With expectations the Tigers will prefer a college bat from a 2022 draft crop studded with hitters, here are 10 first-round possibilities for Detroit when next year’s MLB Draft convenes:
► 1. Robert Moore, 2B/3B, University of Arkansas: He happens to be the son of Dayton Moore, the Royals general manager, so make what you might of front-office temptations and the fact Kansas City is picking ninth overall, three turns ahead of Detroit. Robert Moore, though, is a 5-foot-9, 170-pound, switch-hitter who most likely will play at second base. He has some sock in that both-sides bat, with two-way skills that make him solid first-round stock.
► 2. Gavin Cross, OF, Virginia Tech: The Tigers understand left-hand power is a lineup premium. Here it is, in the person of Cross, who also has an arm bold enough for right field. The size is there (6-foot-3, 210 pounds) and so is the bat. In drafts less lush than 2022’s bounty promises, Cross would be gone within four or five picks. He still could be.
► 3. Cayden Wallace, 3B/OF, University of Arkansas: Right-handed swinger, with punch, who can handle third base but probably will shift to right field in the big leagues. Wallace hit 14 homers last spring for the Razorbacks. It’s important to note he will be 20 next July. Scouts love players who have over-performed relative to age, especially when they’re 6-foot, 205 pounds, and have his ability to wallop good pitching.
► 4. Carter Young, SS, Vanderbilt: Leave it to Vandy to serve up a switch-hitting dazzler who could be up-the-middle wealth for some lucky MLB team. Young is 6-foot, 180, and those who followed him closely last season saw him slam 16 home runs, which is doubly impressive when you’re working regularly against SEC pitching. Young has time next spring to iron out any swing-and-miss traps scouts will especially be watching for.
► 5. Cade Doughty, 3B, Louisiana State: The Tigers have an institutional attraction to LSU players, which might or might not be a helpful habit. Regardless, there is a right-handed hitter (6-1, 195) of prowess who plays for the Bayou State’s version of the Tigers. He can mash the ball with extra-base pop and figures to drop anchor at second base if and when he cracks the big leagues.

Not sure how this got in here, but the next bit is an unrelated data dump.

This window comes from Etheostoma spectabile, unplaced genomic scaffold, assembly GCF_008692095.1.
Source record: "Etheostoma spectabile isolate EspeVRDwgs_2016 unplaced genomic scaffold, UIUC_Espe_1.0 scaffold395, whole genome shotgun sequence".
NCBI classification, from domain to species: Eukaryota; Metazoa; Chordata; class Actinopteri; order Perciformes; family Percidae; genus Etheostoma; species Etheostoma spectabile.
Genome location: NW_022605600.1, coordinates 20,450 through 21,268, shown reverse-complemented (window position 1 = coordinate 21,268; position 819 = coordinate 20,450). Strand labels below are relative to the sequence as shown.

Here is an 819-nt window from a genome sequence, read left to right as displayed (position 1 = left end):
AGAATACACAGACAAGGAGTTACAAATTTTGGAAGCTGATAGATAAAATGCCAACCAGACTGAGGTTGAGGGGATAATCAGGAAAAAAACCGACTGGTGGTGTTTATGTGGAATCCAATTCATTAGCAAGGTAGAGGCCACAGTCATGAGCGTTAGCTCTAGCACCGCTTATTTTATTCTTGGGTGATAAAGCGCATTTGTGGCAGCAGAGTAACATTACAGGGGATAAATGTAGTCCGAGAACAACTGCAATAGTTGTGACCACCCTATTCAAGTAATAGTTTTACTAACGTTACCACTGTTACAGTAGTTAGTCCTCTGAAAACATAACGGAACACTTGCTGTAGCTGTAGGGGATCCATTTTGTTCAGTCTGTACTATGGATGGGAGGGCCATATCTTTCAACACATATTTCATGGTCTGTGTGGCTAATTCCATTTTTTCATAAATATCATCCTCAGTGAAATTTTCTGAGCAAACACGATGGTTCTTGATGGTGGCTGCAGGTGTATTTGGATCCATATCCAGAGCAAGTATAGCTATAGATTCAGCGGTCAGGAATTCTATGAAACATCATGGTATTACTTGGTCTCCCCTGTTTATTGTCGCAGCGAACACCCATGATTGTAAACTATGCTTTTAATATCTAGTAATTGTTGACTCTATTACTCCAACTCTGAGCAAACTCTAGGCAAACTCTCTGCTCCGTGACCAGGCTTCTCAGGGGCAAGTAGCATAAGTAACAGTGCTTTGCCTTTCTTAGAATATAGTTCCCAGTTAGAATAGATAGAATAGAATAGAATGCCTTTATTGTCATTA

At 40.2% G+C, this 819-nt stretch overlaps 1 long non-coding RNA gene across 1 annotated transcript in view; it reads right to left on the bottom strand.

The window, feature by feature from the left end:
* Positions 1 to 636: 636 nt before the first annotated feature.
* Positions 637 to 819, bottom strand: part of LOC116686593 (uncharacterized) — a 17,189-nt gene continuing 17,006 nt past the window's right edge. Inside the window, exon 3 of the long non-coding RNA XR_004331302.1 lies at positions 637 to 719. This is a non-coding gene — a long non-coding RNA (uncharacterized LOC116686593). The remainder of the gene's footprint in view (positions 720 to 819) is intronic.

► 6. Dylan Beavers, OF, Cal: Those magic words left-handed power apply to Beavers, who towers at 6-4 and still played center field for the Bears. Beavers clubbed 18 home runs last spring, which made him rather uncomfortable for Pac-12 pitchers. The Tigers will have multiple, seductive choices at that 12th spot, and Beavers could tempt.
► 7. Hayden Dunhurst, C, University of Mississippi: The cover-boy catchers heading into 2022 are Daniel Susac (Arizona) and Kevin Parada (Georgia Tech). But the SEC has a dandy in Dunhurst (5-11, 220), who has a left-handed bat the analytics gang finds to be most intriguing. His overall game could make him irresistible, even as early as 12th overall.
► 8. Zach Neto, SS, Campbell: Probably isn’t happening, not for the Tigers, when they’ve been collecting young shortstops with the expectation one — one, anyway — will pan out. It’s also questionable that a small-school guy can offer the steady brand of pitching matchups scouts need to see during a long spring schedule. Still, he burned up the Cape Cod League last summer, he has enough size (6-1, 190), and he can play anywhere, with shortstop looking like a long-term option.
► 9. Jacob Berry, 3B, LSU: Based on what he has done to date, there is no serious chance Berry will be sitting there at 12, waiting for the Tigers to pounce. Here is a switch-hitting wizard who stings the ball with mayhem in mind. He is 6-foot, 205, and because of so-so defense likely isn’t sticking at third base, but big deal. He showed plenty of what counts — hitting — at the University of Arizona before agreeing to join his coach, Jay Johnson, at Baton Rouge as both men move from the southwest to the southeast.
► 10. Hunter Barco, LH starter, University of Florida: We must consider that these are the Tigers. And that means a pitcher, especially a SEC pitcher, can always win the front office’s hearts. Barco is a lefty, of course, who stands 6-4, and suddenly, as radar guns and rpm-gauges pop next spring, you can see a team from Detroit succumbing to a sales pitch it finds completely defensible.
Lynn Henning is a freelancer writer and former Detroit News sports reporter.